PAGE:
15 Nov to laugh or to scare?
I’m extremely happy to let you all know that CERTIFIED was selected by the prodigious site www.ShortoftheWeek.com.
they wrote a really great review of the film, so please head on over and give it a read here.
they asked me some really great questions about balancing the tone of the film. the film is kind of a horror film, but also a comedy… and it never really veers to far in either direction.
when I set out to make this film, I didn’t approach it as a horror film – to me it was always a supernatural drama. the tone I wanted to strike was something like an episode of “The Twilight Zone” or “The X-Files,” both of which often seemed to have a good mix of both creepy and funny. to do this I focused on two main elements: the perspective and the pacing.
the original story “The Open Window” has a third person narrator, but while this device works well in prose, I’m not a fan of it in cinema. so I changed the story to be told from two different perspectives. at the start the audience experiences the film through the eyes of Frank, the very nervous postman.
the first shot of the film is Frank looking at the comic, then it cuts to his POV the comic, and back to him – so the audience knows that they are going to be experiencing the story from his perspective. the film continues to unfold from his rather subjective point of view. that is, until he runs away screaming.
at that point there’s a shift and we begin to focus on the girl, Alice. but it’s not until the final shot, when she breaks the 4th wall and looks directly at the audience do we realize it’s been her story all along.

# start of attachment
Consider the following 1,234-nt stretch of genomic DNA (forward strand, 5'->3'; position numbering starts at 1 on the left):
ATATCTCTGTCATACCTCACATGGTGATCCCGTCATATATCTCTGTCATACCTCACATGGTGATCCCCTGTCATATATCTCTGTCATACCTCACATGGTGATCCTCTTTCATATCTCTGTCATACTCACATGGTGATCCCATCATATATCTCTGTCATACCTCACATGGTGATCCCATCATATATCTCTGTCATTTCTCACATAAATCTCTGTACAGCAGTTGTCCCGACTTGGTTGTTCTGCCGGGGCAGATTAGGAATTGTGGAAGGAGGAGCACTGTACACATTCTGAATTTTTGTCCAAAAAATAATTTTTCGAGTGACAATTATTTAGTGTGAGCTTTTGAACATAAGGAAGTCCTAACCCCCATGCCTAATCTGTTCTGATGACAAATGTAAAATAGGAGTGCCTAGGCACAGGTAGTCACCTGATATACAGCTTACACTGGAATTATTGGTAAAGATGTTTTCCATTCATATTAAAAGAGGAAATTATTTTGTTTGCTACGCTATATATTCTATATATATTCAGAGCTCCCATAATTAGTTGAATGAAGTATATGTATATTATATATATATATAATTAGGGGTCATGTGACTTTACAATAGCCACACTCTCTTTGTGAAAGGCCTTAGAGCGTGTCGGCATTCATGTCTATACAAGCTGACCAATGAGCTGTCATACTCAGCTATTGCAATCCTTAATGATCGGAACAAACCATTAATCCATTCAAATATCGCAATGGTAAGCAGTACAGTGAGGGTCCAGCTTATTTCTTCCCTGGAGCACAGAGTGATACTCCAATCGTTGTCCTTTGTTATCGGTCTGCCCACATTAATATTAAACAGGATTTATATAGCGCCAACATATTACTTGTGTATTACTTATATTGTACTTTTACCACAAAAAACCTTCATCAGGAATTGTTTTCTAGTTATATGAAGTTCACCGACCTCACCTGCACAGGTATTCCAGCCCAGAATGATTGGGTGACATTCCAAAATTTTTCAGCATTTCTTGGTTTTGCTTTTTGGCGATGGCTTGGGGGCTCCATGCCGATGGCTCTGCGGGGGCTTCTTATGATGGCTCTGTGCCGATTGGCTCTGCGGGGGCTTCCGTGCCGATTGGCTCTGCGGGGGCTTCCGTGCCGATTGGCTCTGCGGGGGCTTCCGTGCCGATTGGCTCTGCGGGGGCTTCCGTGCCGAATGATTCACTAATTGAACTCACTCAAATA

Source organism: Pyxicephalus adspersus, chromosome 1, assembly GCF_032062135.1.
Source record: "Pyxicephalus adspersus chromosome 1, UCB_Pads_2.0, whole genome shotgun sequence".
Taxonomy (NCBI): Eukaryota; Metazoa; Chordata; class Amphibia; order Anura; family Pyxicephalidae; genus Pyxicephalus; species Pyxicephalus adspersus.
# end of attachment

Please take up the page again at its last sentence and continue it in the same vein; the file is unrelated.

because we are seeing the film through the postman’s eyes we laugh at the difficulty he is having delivering the letter, and then are scared for him when the “zombies” approach. it feels real to us, because it feels real to him. Once the shift in perspective happens, we are free to laugh at how this clever girl fooled both him and us.
the second element that most influenced the tone of the film is the pacing. by varying the length of shots, speed of performance, and both the tempo and character of the music I was able to transition back and forth between comedy and horror.
a great example of this is when Mr. Sappleton comes home and grabs the soda. we’ve just come off a section of very fast cuts and very loud music as the “zombies” approach and Frank runs away. now there is a break in the action and the music becomes less intense and the shot slowly follows the soda up to his mouth. this builds the tension and horror… but at the end of the shot, instead of a gruesome creature and a scare – we learn that he’s a real live person. by playing with the audiences expectation we create a moment of relief and humor.
a big part of why this works is due to the brilliant work of our composer Jeff McDonough. His score is funny, creepy, and even frightening – all at just the right moments.
of course, Saki’s amazing original work is really the starting point for the tone… the trick for me was figuring out how to make it cinematic.
what about you all, any favorite moments of prose you’ve seen in cinema?
Erin HicknerPosted at 17:15h, 19 November
I enjoyed reading your thought process on your blog and your review. I found the process of lens and camera choice fascinating in order to make the scene more real to the audience. You are aresome dude 🙂
LukePosted at 04:28h, 20 November
thanks Erin =)